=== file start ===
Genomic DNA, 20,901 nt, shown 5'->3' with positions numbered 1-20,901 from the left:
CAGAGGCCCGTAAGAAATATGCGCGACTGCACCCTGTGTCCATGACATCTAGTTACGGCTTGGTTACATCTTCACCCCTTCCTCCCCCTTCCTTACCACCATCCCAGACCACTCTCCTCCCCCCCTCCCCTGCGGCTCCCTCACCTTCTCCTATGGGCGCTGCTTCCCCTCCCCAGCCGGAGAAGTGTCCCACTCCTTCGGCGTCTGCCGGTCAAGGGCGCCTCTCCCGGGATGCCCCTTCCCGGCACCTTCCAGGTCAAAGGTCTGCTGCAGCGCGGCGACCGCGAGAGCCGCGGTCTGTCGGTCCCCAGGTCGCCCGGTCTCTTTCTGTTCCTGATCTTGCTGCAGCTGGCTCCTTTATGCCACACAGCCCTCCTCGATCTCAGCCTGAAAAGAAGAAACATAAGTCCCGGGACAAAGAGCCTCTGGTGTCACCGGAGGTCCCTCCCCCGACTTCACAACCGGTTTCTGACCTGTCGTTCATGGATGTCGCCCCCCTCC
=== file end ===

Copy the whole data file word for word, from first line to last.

Genomic DNA, 20,901 nt, shown 5'->3' with positions numbered 1-20,901 from the left:
CAGAGGCCCGTAAGAAATATGCGCGACTGCACCCTGTGTCCATGACATCTAGTTACGGCTTGGTTACATCTTCACCCCTTCCTCCCCCTTCCTTACCACCATCCCAGACCACTCTCCTCCCCCCCTCCCCTGCGGCTCCCTCACCTTCTCCTATGGGCGCTGCTTCCCCTCCCCAGCCGGAGAAGTGTCCCACTCCTTCGGCGTCTGCCGGTCAAGGGCGCCTCTCCCGGGATGCCCCTTCCCGGCACCTTCCAGGTCAAAGGTCTGCTGCAGCGCGGCGACCGCGAGAGCCGCGGTCTGTCGGTCCCCAGGTCGCCCGGTCTCTTTCTGTTCCTGATCTTGCTGCAGCTGGCTCCTTTATGCCACACAGCCCTCCTCGATCTCAGCCTGAAAAGAAGAAACATAAGTCCCGGGACAAAGAGCCTCTGGTGTCACCGGAGGTCCCTCCCCCGACTTCACAACCGGTTTCTGACCTGTCGTTCATGGATGTCGCCCCCCTCC